Holly no longer cared about the people spying on the house, or whether the Pilot lurked in the woods nearby, or what Henry Villard was up to at this moment. She wasn’t sure when Vonken’s mechanical nurse was scheduled to visit. She needed help now. “I’ll be right back, duckling, I’m going to fetch the doctor,” she promised. Betsy didn’t seem to hear her. Holly threw on a coat over the plain skirt she’d donned to burn the rags, not caring about mourning clothing. She snatched up the silver coin Vonken had left her. She thought to buckle on the portable quarantine ward the doctor had given her to avoid anyone interfering with her purpose, and strode out of the house in urgent hope of finding some cab plying the road at this early hour.
She passed the velocipede before she noticed it. She stopped. The segmented, metal construct uncurled at her touch like a pillbug. It was larger than she’d supposed, with huge faceted glass eyes set low to the ground to avoid large rocks and obstacles. The saddle-piece was fashioned for a taller person than herself, not surprising given the common proscription against women riders. But there’s no actual law against it. She swung herself up, gripping the handles tightly when the construct quivered. She had no idea how to direct it. She looked down, saw plates positioned just below where her feet hung, and gave them an experimental kick as she’d seen men do astride horses. To her relief, the velocipede crawled forward. She turned the handles set before the saddle, somewhat clumsily, and the construct veered toward the front gate at the bottom of the drive as she’d wished. This will be faster, much faster, she thought. She was in too much panic to feel giddy at how many simultaneous social niceties she was flaunting.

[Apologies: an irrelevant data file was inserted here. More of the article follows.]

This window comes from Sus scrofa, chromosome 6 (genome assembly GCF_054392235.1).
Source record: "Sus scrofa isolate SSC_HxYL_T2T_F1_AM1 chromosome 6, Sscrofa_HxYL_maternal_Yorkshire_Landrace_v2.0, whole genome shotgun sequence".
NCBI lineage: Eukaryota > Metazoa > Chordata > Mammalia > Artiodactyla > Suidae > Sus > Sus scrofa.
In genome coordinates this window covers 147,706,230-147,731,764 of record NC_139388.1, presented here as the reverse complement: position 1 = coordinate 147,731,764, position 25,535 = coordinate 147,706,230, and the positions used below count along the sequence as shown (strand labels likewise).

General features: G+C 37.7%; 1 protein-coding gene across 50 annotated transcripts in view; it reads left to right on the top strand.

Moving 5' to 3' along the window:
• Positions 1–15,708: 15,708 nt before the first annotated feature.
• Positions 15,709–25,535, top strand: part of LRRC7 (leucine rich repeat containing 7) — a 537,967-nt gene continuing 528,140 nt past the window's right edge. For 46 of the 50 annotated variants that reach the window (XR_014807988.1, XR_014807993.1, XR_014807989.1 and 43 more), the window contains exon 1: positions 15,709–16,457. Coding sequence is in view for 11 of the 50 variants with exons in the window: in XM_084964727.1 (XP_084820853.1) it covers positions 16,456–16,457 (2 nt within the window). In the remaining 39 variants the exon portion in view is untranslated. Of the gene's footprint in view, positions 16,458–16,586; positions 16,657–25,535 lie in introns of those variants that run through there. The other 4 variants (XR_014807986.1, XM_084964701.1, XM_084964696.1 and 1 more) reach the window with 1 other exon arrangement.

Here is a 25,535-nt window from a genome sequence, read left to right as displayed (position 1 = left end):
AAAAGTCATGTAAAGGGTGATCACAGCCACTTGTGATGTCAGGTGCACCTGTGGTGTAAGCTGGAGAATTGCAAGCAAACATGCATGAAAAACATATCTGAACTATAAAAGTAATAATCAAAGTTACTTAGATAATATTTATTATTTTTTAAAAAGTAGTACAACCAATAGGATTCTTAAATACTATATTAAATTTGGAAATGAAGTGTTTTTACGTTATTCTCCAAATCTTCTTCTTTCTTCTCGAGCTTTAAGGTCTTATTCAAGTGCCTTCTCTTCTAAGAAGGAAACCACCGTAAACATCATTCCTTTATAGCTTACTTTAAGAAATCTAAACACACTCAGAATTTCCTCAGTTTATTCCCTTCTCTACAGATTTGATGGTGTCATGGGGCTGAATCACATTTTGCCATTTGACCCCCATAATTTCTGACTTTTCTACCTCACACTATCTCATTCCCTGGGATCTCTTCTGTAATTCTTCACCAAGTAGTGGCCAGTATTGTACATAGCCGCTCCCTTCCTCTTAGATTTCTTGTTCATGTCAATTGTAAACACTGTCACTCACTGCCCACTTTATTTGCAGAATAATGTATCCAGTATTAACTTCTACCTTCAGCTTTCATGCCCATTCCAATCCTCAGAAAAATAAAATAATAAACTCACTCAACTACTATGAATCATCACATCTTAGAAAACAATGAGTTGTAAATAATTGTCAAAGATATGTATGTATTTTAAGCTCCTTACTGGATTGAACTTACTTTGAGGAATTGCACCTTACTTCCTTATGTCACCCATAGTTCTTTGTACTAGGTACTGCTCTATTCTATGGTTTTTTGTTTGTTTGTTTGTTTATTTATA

She remembered to tuck the hem of her skirt between her legs to keep it from flying up, kicked the metal sides so that they rang sharply, and yelled “Yah! Yah there!” By the bottom of the drive, the ‘pede was moving at a faster clip than a trotting horse. She yanked the handles roughly to the right, onto the street, and gave it another two heel-kicks. And then she clung to the handles as the metal bug undulated, its hundred feet thumping the cobbles in perfect coordination, racing toward the confluence of the rivers and the clinic where she hoped Vonken would be. She couldn’t spare an instant to look at the cart-merchants who gawped at her flying past. Speed was everything.
If Betsy died, Holly felt sure it would be her fault. She’d never been responsible for anyone’s life but her own, and only lately that; she would never forgive herself for this death.